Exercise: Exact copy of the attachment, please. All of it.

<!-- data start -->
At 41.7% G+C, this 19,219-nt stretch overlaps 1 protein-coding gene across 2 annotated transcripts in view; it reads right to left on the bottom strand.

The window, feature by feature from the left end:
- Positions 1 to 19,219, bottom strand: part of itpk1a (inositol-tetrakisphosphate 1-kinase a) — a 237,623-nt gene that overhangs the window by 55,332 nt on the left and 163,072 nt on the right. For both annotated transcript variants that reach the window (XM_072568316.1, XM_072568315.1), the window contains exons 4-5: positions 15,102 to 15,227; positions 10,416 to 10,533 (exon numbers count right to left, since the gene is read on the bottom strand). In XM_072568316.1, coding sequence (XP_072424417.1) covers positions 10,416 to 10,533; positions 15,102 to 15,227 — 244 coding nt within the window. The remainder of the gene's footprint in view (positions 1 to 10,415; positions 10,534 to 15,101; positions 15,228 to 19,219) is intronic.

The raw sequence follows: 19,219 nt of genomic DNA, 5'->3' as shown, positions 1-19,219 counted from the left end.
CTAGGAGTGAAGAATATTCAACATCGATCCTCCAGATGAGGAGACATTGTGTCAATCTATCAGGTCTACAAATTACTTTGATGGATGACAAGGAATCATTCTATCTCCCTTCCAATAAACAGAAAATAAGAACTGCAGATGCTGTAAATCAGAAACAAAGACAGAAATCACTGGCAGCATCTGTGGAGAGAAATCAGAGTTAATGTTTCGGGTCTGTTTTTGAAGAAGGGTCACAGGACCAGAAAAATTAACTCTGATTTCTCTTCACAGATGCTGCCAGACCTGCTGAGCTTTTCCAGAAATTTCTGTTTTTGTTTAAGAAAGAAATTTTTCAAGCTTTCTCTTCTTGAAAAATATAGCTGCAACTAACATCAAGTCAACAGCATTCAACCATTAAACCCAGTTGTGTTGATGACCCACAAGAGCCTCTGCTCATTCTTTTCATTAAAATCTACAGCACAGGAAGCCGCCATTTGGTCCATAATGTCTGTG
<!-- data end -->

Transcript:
At 41.7% G+C, this 19,219-nt stretch overlaps 1 protein-coding gene across 2 annotated transcripts in view; it reads right to left on the bottom strand.

The window, feature by feature from the left end:
- Positions 1 to 19,219, bottom strand: part of itpk1a (inositol-tetrakisphosphate 1-kinase a) — a 237,623-nt gene that overhangs the window by 55,332 nt on the left and 163,072 nt on the right. For both annotated transcript variants that reach the window (XM_072568316.1, XM_072568315.1), the window contains exons 4-5: positions 15,102 to 15,227; positions 10,416 to 10,533 (exon numbers count right to left, since the gene is read on the bottom strand). In XM_072568316.1, coding sequence (XP_072424417.1) covers positions 10,416 to 10,533; positions 15,102 to 15,227 — 244 coding nt within the window. The remainder of the gene's footprint in view (positions 1 to 10,415; positions 10,534 to 15,101; positions 15,228 to 19,219) is intronic.

The raw sequence follows: 19,219 nt of genomic DNA, 5'->3' as shown, positions 1-19,219 counted from the left end.
CTAGGAGTGAAGAATATTCAACATCGATCCTCCAGATGAGGAGACATTGTGTCAATCTATCAGGTCTACAAATTACTTTGATGGATGACAAGGAATCATTCTATCTCCCTTCCAATAAACAGAAAATAAGAACTGCAGATGCTGTAAATCAGAAACAAAGACAGAAATCACTGGCAGCATCTGTGGAGAGAAATCAGAGTTAATGTTTCGGGTCTGTTTTTGAAGAAGGGTCACAGGACCAGAAAAATTAACTCTGATTTCTCTTCACAGATGCTGCCAGACCTGCTGAGCTTTTCCAGAAATTTCTGTTTTTGTTTAAGAAAGAAATTTTTCAAGCTTTCTCTTCTTGAAAAATATAGCTGCAACTAACATCAAGTCAACAGCATTCAACCATTAAACCCAGTTGTGTTGATGACCCACAAGAGCCTCTGCTCATTCTTTTCATTAAAATCTACAGCACAGGAAGCCGCCATTTGGTCCATAATGTCTGTG